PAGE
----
We’re so glad that 4-year-old Kenlee stopped by the blog to talk with us. When not reading, Kenlee likes to ride her pony. While her favorite mode of transportation might not have wheels, check our her great insights about this book.

Kenlee 2Q:  What is this book about?
A: It is about all the different kinds of wheels, colorful wheels, and what wheels do.

Q:  What was the best part about this book?
A: I liked looking at all the pictures of the different wheels.

Q:  What part of this book made you smile?
A: The wheels that twirls.

Q:  What part of the book surprised you the most?
A: That there were planes in this book.

Q:  What part of the book worried or concerned you?
A: The big carnival ride with people upside-down.

Q:  What did you learn from reading this book?
A: I learned that there are more wheels than what I thought.

what do wheels do all dayQ:  List three words that best describe this book.
A: Surprised, worried, and happy

Q:  What was your favorite line or phrase from the book?
A: “wheels that play”

Q:  Who else should read this book and why?
A: My teacher, Ms. Johnson, should read this book, because she would like it.

Watch the story, as featured on Between the Lions.

wheels image

Additional Resources:

From the author’s website:
Download this wheels-related preschool lesson plan developed
by the Santa Monica Pier Restoration Corporation and featuring
What Do Wheels Do All Day?.

Curious about the paper-relief technique illustrator Giles LaRoche uses in his books? Check out his website.

For K-6 teachers who are interested in learning more about wheels, the Hub lending-library has kits for AWIM’s Motorized Toy Cars. Inquire about checkout at

Not a Box Book Review

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not a boxNot a Box is an educational philosophy as much as it is a picture book, and it’s the perfect way to promote imaginative play and creative thinking. From the youngest reader to a corporate team-building activity, this book encourages everyone to step outside (inside, on top of, under, around) the box!

Written and illustrated by Antoinette Portis, this book has a built-in activity that could be completely student-driven, as long as the educator or parent supplies the boxes. Google for more classroom ideas, like this one from Teach Preschool.

We were so happy when Lily, age 4, stopped by to share her thoughts on the book. When not reading, Lily enjoys playing, so she’s the perfect reviewer for this story.

Q:  What is this book about?
A: It is about a bunny who makes a box into a bunch of stuff.  He makes it into a boat, a rocket, and a car.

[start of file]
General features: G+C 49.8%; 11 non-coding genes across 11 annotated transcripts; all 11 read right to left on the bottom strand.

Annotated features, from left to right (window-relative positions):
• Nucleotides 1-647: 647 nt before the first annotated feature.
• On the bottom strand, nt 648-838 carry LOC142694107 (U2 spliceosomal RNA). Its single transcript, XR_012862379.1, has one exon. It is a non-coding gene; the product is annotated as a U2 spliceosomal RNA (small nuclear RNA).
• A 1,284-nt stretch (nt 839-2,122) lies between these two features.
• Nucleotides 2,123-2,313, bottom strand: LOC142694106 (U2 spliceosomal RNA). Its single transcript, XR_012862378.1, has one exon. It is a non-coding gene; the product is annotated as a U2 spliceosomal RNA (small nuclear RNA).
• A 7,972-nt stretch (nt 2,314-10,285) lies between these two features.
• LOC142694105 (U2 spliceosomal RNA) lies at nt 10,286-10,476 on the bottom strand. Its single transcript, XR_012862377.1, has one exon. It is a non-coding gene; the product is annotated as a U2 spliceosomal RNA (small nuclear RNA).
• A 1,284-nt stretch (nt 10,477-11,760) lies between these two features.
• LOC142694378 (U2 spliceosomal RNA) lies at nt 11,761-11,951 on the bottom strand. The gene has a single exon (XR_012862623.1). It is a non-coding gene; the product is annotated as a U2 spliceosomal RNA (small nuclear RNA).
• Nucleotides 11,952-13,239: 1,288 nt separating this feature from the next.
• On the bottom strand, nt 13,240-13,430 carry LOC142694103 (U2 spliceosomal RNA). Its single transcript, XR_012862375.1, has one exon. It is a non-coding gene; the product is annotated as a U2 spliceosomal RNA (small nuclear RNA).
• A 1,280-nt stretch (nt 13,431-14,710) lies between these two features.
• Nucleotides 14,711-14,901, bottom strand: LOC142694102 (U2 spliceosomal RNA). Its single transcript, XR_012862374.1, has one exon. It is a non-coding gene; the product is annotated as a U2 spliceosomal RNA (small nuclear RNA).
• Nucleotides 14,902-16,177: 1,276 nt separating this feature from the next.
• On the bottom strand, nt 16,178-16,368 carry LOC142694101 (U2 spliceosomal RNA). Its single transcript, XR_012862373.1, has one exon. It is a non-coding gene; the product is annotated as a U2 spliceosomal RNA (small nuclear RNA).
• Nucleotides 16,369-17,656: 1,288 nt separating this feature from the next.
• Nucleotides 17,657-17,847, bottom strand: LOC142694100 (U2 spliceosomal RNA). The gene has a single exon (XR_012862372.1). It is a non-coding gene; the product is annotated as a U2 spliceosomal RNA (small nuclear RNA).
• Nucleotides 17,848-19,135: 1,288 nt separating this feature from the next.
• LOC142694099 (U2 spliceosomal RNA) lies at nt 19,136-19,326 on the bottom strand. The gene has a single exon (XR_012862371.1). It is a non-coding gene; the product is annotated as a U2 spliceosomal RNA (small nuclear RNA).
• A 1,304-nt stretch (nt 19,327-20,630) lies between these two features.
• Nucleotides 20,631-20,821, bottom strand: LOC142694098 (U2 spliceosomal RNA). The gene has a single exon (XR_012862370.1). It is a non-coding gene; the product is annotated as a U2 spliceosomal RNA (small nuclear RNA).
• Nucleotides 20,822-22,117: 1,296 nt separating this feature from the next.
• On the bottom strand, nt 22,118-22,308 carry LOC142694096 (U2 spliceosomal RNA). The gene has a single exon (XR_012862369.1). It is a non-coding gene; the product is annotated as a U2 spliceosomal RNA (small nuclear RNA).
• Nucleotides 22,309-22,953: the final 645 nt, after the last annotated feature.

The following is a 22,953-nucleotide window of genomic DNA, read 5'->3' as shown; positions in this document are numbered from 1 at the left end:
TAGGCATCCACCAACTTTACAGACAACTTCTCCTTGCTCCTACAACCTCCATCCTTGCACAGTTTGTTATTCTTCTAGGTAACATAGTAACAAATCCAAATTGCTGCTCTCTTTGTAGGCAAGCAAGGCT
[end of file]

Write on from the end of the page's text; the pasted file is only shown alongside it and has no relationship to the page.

Q:  What is the best part of the book?not a box book 2
A: I liked the bunny.

Q:  What part of this book made you smile?
A: When the bunny went to the moon.

Q:  What part of the book surprised you the most?
A: That he could make so many things out of a box.

Q: What did you learn from reading this book?
A: That I can make a bunch of stuff out of a box, too.

Q: List three words that describe this book.
A: Funny, creative, happy

box2Q: What was your favorite line or phrase from the book?
A: “It’s not a box!”

Q:  Who else should read this book AND why?
A: Mya, my older cousin, should read this book, because she likes to play with me.

Looking for a quick overview? Check out this Youtube video: Not a Box Read Aloud

Also, checkout Portis’ Not a Stick and more of her books.


Whose Nest is This?

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kateWith chillier weather hitting Iowa, it’s the perfect time to think about cuddling up for fall. But what about the animals outside? How do they stay safe and warm? Nests!

We are fortunate that Kate stopped by to recommend the perfect nest book to us: Whose Nest is This?, written by Heidi Bee Roemer and illustrated by Connie McLennan. When not reading and playing outside, Kate enjoys life as a first grader. She’s also active in 4-H.

Here’s a little insight to why she recommended this book.

What is this book about?
All about nests – including turtles, Baltimore Oriole, Owl, Mouse and more!

What was the best  part about this book?
Seeing all of the different kinds of next [in the artwork].whose nest

What part of the book made you smile?

How alligators do their nest.  

What did you learn from reading this book?
A lot!

Three words that best describe this book:
Nature, Nests, Animals

What was your favorite line or phrase from the book?
I liked that the ends of each line rhyme.

Who else should read the book and why?

4-H STEM 4382330388_32450a897b_o2_0

Did you notice that green shirt on Kate? It’s from 4-H!

With an emphasis on STEM learning, 4-H is one of Iowa’s premier after-school STEM education forces. Some of their projects include Scale-Up programming and hosting First Lego League Robotics teams and tournaments.

For more information, please visit the 4-H website.

4-H Logo